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According to a survey by the Society for Human Resource Management, “about three-quarters of respondents (76 percent) indicated their organization offered some type of a wellness program, resource or service to employees.”1
And more than two-thirds of these organizations indicated that their efforts were “somewhat effective or very effective” in reducing the cost of health care premiums.
But at what cost? And how do we calculate the ROI?
A review by a Harvard economist, What’s the Hard Return on Employee Wellness Programs?, reported that wellness programs returned $3 in both health care savings and reduced absenteeism for every dollar invested.2
However, a Rand Corporation Brief, Do Workplace Wellness Programs Save Employers Money?, questioned those findings in a 10 year analysis of Fortune 100 Employers, and reported a $1.50 return on such programs.3
In our guide "Calculating the ROI for Employee Financial Wellness", we tell you exactly how to calculate the return on investment for your organization.
One thing is clear, if done correctly, a financial wellness program can yield positive results. But, in a world driven by numbers, how can we prove that?
The return on investment (ROI) related to a financial wellness program can be broken down into several components.
First, a company must calculate the savings related to increased productivity and reduced absenteeism, followed by an analysis of health care costs before and after the program.
Calculating the ROI based on these two components is a good starting point for gaining support for such a program.
Other Factors to Consider
The Rand Corporation’s findings, while positive, were limited in their scope of analysis. The study examined the ROI in relation to “disease management” and “lifestyle management.” However, researchers didn’t take into account what SHRM calls, “The Employee Positivity Factor” or “additional productivity benefit from the lifestyle management component, which is commonly excluded from ROI analyses of wellness programs.”4
When employees aren’t feeling well physically and/or emotionally, their productivity declines. But what causes employees to feel physically and emotionally ill? Money. According to the American Psychological Association, money has been the biggest cause of stress among Americans.5
Nearly 75% of adults reported being stressed about money at least some of the time, while 22% reported extreme stress over money in the past month.
Employees who are financially stressed out are more likely to spend time at work trying to find a solution to financial problems. According to PricewaterhouseCooper, 39% of employees spend at least three hours each week either thinking about or dealing with financial problems at work.6
They’re also more likely to barrage HR with a bevy of questions pertaining to their financial situation.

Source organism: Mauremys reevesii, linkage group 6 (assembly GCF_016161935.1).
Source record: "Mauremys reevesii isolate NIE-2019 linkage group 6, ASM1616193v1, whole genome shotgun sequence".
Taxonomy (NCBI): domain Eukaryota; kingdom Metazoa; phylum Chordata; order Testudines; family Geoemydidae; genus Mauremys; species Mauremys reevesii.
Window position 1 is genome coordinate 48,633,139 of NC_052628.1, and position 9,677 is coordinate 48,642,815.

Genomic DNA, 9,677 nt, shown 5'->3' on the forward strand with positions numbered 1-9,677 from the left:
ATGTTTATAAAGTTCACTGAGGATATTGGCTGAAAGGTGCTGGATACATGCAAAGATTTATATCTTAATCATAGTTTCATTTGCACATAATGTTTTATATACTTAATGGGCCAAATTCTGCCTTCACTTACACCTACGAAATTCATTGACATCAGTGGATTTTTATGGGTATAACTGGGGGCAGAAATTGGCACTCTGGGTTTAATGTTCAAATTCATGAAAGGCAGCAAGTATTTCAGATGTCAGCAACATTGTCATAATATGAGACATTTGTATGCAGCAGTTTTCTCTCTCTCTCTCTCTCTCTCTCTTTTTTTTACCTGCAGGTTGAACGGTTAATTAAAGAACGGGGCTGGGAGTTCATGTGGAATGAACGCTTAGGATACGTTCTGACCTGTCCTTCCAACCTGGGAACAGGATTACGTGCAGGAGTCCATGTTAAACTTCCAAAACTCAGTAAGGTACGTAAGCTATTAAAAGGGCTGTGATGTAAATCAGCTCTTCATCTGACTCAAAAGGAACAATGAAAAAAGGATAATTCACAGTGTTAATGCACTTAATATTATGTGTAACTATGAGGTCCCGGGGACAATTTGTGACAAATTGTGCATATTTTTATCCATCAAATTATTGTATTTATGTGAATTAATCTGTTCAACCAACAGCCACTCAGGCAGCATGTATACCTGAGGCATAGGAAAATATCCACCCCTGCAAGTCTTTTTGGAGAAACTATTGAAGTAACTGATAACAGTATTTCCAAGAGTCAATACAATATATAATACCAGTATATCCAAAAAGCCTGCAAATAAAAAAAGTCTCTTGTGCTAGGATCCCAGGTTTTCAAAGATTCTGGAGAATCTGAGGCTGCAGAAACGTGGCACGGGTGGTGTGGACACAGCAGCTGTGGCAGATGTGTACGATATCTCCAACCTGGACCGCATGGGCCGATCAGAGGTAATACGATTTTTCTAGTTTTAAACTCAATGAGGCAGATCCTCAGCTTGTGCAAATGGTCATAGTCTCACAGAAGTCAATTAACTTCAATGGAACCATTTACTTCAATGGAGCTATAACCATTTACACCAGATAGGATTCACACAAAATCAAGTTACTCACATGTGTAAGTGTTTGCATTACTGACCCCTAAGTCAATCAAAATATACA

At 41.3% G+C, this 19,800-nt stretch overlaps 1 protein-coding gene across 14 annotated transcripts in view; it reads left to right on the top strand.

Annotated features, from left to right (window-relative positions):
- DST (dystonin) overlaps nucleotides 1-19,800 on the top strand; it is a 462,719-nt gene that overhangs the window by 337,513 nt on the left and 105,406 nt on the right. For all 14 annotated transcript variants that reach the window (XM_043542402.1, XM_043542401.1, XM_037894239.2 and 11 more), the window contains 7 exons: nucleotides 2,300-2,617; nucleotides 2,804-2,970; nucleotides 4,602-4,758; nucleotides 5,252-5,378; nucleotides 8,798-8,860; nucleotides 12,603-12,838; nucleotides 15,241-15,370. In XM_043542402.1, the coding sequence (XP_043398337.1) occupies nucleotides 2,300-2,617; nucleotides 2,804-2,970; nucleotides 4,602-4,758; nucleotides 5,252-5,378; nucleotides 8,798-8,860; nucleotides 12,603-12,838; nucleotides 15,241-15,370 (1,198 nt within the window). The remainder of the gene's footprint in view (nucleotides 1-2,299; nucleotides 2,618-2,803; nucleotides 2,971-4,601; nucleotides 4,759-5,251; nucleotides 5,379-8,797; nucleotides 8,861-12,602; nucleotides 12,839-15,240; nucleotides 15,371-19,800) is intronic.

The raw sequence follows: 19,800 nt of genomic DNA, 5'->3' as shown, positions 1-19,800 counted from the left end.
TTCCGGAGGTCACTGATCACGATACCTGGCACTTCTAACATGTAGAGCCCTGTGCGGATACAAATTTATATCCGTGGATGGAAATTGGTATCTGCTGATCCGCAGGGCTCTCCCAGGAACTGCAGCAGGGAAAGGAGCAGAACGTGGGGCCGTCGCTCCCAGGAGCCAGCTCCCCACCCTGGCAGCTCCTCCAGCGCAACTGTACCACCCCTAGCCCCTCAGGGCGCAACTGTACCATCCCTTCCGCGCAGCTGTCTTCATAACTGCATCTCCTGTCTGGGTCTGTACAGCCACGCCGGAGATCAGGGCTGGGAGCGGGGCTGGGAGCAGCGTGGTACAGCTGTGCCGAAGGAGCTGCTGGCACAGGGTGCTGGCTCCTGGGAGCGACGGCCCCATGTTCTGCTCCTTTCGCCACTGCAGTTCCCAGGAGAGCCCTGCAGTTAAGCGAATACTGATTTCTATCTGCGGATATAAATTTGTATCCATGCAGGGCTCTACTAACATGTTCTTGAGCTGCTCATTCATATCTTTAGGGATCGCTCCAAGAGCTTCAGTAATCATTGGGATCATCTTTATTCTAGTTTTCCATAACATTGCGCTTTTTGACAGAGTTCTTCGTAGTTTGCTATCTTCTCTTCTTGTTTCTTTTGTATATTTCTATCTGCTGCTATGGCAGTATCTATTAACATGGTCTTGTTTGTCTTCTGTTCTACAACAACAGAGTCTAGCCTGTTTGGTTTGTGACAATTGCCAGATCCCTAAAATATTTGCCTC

But that’s not all.
When a person is stressed out, the body’s adrenal glands release a surge of the stress hormone known as Cortisol. Cortisol increases glucose in the bloodstream and enhances the brain’s use of glucose, which is why you crave sweets when you’re stressed out.7
Stress can lead to a number of health-related complications including:8
- Digestive problems
- Heart disease
- Sleep problems
- Weight gain
- Memory and concentration impairment
It’s no surprise why employees take so many days off to visit the doctor. Or why reducing the stress of your employees can affect your company's bottom line.
While concrete evidence of lower health-care premiums and reduced number of sick days is a great method for calculating ROI, the additional benefits resulting from the “Employee Positivity Factor” should not be overlooked.
These benefits could prove to pay greater dividends as financial wellness solutions have been shown to lower stress.
The questions below draw on consumer research and offer a starting point for quantifying the ROI of a financial wellness program:9
- What value would your company place on reducing employee stress as it relates to increased health premiums and lost productivity?
- How much profit is lost when an employee leaves for the day to visit the doctor? What does it cost – in time, out-of-pocket expense, lost productivity, etc.
- How much incremental business could you drive by decreasing absenteeism? What would a 15% increase in productivity do to your organization’s bottom line profit?
- How important is it for your company to reduce employee turnover?
- How important is it for your organization to hire better employees?
- What are you doing to improve the life of your workers vs your competitors?
- What value do you place on developing the skills of your workers?
- What value can you derive from knowing exactly what is mostly affecting employee performance?
- What value do you place on the goodwill that grows out of helping your employees manage and improve their financial condition?
- What kind of opportunities could you create to deepen relationships with employees in a way that drives revenue and lowers costs for your organization, while saving money and delivering improved returns?
1 - http://www.shrm.org/hrdisciplines/benefits/Articles/pages/wellness-program-benchmarks.aspx
2 - https://hbr.org/2010/12/whats-the-hard-return-on-employee-wellness-programs
3 - http://www.rand.org/content/dam/rand/pubs/research_briefs/RB9700/RB9744/RAND_RB9744.pdf
4 - http://www.shrm.org/hrdisciplines/benefits/articles/pages/real-roi-wellness.aspx
5 - https://www.apa.org/news/press/releases/stress/2014/stress-report.pdf
6 - http://www.pwc.com/us/en/private-company-services/publications/assets/pwc-employee-financial-wellness-survey-2014-results.pdf
7 - http://www.health.harvard.edu/newsletter_article/why-stress-causes-people-to-overeat
8 - https://www.apa.org/news/press/releases/stress/2014/stress-report.pdf
9 - http://www.d3banking.com/pdfs/The_Business_Case_for_PFM_Services.pdf